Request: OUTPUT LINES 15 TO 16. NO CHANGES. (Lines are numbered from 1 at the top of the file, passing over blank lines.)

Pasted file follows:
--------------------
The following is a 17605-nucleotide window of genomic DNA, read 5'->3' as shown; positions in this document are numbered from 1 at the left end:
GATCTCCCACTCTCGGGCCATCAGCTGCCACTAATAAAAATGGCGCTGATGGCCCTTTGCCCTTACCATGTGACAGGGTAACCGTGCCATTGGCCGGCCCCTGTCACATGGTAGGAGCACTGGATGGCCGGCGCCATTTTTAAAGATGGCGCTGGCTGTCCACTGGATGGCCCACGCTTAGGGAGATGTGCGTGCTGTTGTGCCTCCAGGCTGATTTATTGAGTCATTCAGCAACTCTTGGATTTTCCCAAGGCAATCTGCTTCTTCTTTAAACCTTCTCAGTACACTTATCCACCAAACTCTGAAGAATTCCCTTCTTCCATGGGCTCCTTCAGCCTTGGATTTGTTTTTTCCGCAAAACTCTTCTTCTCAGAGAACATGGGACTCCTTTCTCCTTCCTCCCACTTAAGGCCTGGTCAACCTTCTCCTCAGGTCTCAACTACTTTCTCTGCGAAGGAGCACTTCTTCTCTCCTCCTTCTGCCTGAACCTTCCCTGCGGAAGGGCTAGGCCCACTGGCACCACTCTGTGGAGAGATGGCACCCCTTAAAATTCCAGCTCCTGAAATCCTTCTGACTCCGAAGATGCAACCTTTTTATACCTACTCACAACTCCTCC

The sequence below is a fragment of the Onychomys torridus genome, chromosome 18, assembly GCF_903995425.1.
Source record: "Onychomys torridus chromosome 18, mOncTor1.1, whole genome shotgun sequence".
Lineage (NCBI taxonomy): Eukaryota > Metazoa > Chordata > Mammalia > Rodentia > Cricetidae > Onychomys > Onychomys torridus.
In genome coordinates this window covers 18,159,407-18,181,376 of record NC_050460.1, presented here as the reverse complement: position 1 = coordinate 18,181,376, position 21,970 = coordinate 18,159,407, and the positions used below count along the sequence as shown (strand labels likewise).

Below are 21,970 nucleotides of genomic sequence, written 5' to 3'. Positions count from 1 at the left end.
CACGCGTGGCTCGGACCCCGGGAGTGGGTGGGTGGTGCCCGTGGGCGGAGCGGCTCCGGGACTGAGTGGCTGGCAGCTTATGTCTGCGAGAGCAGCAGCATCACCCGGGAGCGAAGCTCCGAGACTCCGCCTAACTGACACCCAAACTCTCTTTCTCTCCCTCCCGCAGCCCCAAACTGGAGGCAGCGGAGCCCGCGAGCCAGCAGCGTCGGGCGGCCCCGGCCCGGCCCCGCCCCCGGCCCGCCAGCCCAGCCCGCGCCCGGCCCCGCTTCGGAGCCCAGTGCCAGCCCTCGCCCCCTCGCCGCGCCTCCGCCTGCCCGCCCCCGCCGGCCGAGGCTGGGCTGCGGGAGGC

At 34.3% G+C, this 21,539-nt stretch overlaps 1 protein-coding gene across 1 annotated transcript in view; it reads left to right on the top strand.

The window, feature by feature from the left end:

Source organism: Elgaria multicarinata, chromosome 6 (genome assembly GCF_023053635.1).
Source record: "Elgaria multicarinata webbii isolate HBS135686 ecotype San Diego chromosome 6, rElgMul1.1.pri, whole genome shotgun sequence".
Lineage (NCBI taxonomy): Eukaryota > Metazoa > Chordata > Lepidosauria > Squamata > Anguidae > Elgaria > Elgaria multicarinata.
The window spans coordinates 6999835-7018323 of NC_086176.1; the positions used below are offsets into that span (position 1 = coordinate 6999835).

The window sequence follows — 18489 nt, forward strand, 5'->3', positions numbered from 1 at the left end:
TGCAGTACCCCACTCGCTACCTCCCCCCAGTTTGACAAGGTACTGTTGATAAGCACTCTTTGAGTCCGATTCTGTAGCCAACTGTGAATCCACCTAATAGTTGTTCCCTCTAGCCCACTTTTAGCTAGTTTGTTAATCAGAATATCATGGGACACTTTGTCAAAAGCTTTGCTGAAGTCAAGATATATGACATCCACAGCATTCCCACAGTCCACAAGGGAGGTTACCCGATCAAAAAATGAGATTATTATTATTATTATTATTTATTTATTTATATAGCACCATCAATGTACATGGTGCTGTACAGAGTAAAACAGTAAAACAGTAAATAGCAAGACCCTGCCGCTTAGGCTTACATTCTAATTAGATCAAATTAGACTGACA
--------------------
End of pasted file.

The window sequence follows — 18489 nt, forward strand, 5'->3', positions numbered from 1 at the left end:
TGCAGTACCCCACTCGCTACCTCCCCCCAGTTTGACAAGGTACTGTTGATAAGCACTCTTTGAGTCCGATTCTGTAGCCAACTGTGAATCCACCTAATAGTTGTTCCCTCTAGCCCACTTTTAGCTAGTTTGTTAATCAGAATATCATGGGACACTTTGTCAAAAGCTTTGCTGAAGTCAAGATATATGACATCCACAGCATTCCCACAGTCCACAAGGGAGGTTACCCGATCAAAAAATGAGATTATTATTATTATTATTATTTATTTATTTATATAGCACCATCAATGTACATGGTGCTGTACAGAGTAAAACAGTAAAACAGTAAATAGCAAGACCCTGCCGCTTAGGCTTACATTCTAATTAGATCAAATTAGACTGACA